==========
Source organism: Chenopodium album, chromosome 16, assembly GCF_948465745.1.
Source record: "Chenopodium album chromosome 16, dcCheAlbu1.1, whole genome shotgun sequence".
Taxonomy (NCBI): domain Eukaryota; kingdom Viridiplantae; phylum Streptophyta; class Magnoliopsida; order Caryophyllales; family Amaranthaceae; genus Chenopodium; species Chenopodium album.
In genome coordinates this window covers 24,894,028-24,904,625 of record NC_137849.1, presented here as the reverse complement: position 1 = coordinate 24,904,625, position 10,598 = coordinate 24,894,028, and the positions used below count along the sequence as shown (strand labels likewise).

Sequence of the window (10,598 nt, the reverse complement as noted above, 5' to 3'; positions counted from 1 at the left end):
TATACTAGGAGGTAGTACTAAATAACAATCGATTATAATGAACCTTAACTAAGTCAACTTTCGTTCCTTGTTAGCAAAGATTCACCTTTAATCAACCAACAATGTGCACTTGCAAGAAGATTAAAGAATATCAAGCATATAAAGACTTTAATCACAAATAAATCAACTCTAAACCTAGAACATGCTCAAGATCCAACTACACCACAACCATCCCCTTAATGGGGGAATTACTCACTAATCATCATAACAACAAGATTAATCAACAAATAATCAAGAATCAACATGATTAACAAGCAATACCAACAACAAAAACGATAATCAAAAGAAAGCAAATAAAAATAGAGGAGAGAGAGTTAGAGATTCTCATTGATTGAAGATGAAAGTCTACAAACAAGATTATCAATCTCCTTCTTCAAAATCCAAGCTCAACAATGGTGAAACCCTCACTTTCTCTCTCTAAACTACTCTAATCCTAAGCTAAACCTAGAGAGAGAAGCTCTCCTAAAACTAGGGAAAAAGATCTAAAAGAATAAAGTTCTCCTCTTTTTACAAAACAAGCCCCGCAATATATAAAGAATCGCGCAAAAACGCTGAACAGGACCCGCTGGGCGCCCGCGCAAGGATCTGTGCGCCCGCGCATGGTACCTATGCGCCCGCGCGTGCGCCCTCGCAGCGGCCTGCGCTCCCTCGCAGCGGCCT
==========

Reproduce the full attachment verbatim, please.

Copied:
Source organism: Chenopodium album, chromosome 16, assembly GCF_948465745.1.
Source record: "Chenopodium album chromosome 16, dcCheAlbu1.1, whole genome shotgun sequence".
Taxonomy (NCBI): domain Eukaryota; kingdom Viridiplantae; phylum Streptophyta; class Magnoliopsida; order Caryophyllales; family Amaranthaceae; genus Chenopodium; species Chenopodium album.
In genome coordinates this window covers 24,894,028-24,904,625 of record NC_137849.1, presented here as the reverse complement: position 1 = coordinate 24,904,625, position 10,598 = coordinate 24,894,028, and the positions used below count along the sequence as shown (strand labels likewise).

Sequence of the window (10,598 nt, the reverse complement as noted above, 5' to 3'; positions counted from 1 at the left end):
TATACTAGGAGGTAGTACTAAATAACAATCGATTATAATGAACCTTAACTAAGTCAACTTTCGTTCCTTGTTAGCAAAGATTCACCTTTAATCAACCAACAATGTGCACTTGCAAGAAGATTAAAGAATATCAAGCATATAAAGACTTTAATCACAAATAAATCAACTCTAAACCTAGAACATGCTCAAGATCCAACTACACCACAACCATCCCCTTAATGGGGGAATTACTCACTAATCATCATAACAACAAGATTAATCAACAAATAATCAAGAATCAACATGATTAACAAGCAATACCAACAACAAAAACGATAATCAAAAGAAAGCAAATAAAAATAGAGGAGAGAGAGTTAGAGATTCTCATTGATTGAAGATGAAAGTCTACAAACAAGATTATCAATCTCCTTCTTCAAAATCCAAGCTCAACAATGGTGAAACCCTCACTTTCTCTCTCTAAACTACTCTAATCCTAAGCTAAACCTAGAGAGAGAAGCTCTCCTAAAACTAGGGAAAAAGATCTAAAAGAATAAAGTTCTCCTCTTTTTACAAAACAAGCCCCGCAATATATAAAGAATCGCGCAAAAACGCTGAACAGGACCCGCTGGGCGCCCGCGCAAGGATCTGTGCGCCCGCGCATGGTACCTATGCGCCCGCGCGTGCGCCCTCGCAGCGGCCTGCGCTCCCTCGCAGCGGCCT